Malvarrosa (Pelargonium capitatum)

The Pelargonium capitatum is an evergreen shrub, commonly called hollyhock, pelargonium scented roses and other names, belonging to the Geraniaceae family and showing its foliage throughout the year. It is a unisexual or hermaphroditic species. Suitable for sandy and well drained soils. Known for the particularity of its pleasant rose aroma and its medicinal properties. Its flowers range from soft pink to purple.


This is a low-growing species, it can reach 30 cm in height and 1.5 m in width and has soft, spreading white stems. Its lateral branches can grow up to 60 cm. The stems and leaves offer a sweet rose scent and are wrapped in soft hairs of varying density. It blooms between the months of September and October, its beautiful flowers are large and range from a soft pink to purple.


This species occurs along Lamberts Bay in South Africa, through the Eastern Cape all the way to KwaZulu-Natal. It thrives on sand dunes or low slopes near the coast.


The propagation of the plant occurs both from seeds and by cuttings. If you want to produce new hybrids, you can use seed propagation. Now, if you want to preserve the characteristics of the plant, it is recommended to use the cut.

The Pelargonium capitatum the can plant in any period of the year. To start, take the soft and herbaceous cuttings, you can apply a hormone to stimulate the rooting process. Then, you put the clippings in a cold frame so they root well. Rooting of this plant can take up to three weeks. When the clippings are rooted, you can plant them in a pot with a combination of soil that drains well.

It can be propagated from seed, either in late summer or early fall. Its seed has the peculiarity that it presents a structure in the form of a tail that is wrapped like a spiral. This allows the seed to penetrate like a kind of drill and secure in the ground, to avoid inconveniences caused by the wind and animals.

Plant the seed in a well-draining pot. Evenly transmit the seeds in the pot by covering them with white sand. In relation to the depth of sowing, this should be the equivalent of one and a half the size of the seed. Water abundantly but gently and provides partial shade. Germination usually occurs three weeks later.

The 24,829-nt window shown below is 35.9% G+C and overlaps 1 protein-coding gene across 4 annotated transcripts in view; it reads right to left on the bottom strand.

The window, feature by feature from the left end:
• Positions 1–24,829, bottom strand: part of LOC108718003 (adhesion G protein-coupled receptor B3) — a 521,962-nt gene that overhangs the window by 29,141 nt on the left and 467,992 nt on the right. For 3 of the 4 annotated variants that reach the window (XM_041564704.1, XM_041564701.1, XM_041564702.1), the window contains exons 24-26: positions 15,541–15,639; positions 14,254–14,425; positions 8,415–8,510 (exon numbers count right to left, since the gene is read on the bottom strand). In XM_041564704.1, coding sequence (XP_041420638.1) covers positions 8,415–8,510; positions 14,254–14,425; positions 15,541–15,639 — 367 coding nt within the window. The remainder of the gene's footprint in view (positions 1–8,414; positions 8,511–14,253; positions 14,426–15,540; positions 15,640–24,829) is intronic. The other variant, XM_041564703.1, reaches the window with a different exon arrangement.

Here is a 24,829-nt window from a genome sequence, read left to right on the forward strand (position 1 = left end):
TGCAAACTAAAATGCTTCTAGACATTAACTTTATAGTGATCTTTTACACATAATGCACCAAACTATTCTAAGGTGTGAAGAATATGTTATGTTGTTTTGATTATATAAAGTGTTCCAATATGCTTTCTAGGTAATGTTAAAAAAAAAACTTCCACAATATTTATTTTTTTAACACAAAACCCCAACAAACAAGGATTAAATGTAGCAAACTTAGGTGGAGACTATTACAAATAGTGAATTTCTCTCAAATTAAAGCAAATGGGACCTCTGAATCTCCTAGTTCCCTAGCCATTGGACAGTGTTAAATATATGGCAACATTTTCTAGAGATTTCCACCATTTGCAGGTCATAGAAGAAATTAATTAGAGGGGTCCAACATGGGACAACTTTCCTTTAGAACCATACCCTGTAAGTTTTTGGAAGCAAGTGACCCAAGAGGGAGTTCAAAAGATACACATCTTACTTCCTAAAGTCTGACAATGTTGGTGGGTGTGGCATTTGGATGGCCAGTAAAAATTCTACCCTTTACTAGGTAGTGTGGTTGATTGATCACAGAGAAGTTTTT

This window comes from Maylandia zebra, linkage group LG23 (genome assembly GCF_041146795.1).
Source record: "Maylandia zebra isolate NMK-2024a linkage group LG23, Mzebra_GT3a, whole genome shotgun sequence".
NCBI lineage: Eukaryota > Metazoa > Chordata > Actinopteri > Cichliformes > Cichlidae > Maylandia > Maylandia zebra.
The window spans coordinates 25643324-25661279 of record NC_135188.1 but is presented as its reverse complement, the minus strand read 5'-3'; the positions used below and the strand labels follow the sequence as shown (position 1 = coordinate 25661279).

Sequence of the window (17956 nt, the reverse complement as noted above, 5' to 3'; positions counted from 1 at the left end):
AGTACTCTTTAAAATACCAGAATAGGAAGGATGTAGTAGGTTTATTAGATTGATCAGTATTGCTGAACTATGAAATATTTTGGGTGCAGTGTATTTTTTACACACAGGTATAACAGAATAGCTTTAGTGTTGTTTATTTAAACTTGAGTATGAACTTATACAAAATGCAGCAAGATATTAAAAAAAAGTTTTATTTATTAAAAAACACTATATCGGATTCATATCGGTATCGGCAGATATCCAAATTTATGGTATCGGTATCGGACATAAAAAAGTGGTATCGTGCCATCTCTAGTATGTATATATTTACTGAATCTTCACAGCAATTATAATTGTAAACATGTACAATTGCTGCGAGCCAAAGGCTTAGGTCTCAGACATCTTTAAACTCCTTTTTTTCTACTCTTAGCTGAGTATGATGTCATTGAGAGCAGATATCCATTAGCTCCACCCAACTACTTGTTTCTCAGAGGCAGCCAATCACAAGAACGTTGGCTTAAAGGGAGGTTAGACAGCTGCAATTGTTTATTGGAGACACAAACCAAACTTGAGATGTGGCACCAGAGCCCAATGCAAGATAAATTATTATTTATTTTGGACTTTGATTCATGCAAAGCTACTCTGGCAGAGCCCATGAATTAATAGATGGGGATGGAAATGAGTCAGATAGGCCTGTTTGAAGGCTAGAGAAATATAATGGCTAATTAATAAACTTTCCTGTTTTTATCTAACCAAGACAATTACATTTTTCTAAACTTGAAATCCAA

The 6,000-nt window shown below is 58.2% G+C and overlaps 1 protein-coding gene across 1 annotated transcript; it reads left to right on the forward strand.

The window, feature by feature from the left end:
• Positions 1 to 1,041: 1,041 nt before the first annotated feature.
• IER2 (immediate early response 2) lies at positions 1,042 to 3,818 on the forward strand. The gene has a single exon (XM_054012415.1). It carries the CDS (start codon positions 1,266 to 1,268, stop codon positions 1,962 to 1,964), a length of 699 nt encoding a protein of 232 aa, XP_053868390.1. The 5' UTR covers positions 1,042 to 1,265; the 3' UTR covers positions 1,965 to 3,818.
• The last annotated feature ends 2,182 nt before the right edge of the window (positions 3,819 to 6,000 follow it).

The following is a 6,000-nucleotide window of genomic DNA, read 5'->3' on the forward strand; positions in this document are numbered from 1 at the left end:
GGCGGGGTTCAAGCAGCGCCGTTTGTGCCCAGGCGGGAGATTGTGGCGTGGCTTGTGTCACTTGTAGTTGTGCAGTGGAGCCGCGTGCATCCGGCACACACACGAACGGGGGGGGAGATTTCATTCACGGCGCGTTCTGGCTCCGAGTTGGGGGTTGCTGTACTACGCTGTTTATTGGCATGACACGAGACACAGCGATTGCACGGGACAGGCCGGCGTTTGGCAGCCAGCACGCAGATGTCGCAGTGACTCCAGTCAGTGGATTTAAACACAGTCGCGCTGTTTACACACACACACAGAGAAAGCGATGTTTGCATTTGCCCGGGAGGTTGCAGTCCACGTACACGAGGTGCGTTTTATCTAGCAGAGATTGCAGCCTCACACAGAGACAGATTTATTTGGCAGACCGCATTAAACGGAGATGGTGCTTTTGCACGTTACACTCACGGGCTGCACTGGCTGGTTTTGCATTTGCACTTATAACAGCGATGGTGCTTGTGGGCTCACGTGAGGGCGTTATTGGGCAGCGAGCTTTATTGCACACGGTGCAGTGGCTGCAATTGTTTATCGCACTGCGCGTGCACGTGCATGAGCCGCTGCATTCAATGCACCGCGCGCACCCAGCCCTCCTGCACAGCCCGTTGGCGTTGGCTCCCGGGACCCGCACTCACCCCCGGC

Plants grown from seeds are more vigorous than those grown from cuttings; but they take longer to flower. The genus grows well in gardens located on the coast in sandy soil conditions. You can also plant among other smaller herbaceous species in your garden.


This rose-scented plant is grown for its geranium oil. The sweetly scented leaves are a wonderful skin softener. The leaves can be rubbed on the hands to relieve calluses and scratches, on the heels to soften chapped and horny skin. In addition, it has antiseptic, astringent, hemostatic properties, as a stimulant of the adrenal cortex, antidepressant and anti-neuralgic.

Plagues and diseases

It is a plant prone to parasitic diseases, so you have to be very careful in its care. The paleness in its leaves and yellowish stems are symptoms of poor lighting, so it is necessary to place the plant in more illuminated places. Another problem is when the stem turns black, a clear sign of rot, as a consequence of excessive watering, which many are accompanied by low temperature.

The brown spots on the underside of the leaves are due to the presence of mealybugs, these can be easily removed by cleaning the leaves. Now, if you notice that the leaves turn yellow or are mottled between yellow and brown and there are also fine cobwebs, it is an unequivocal sign that it was attacked by red mites, a pest that is very harmful to the plant. Another danger for this shrub are aphids, yellowish-white bugs that dry out and damage the plant.

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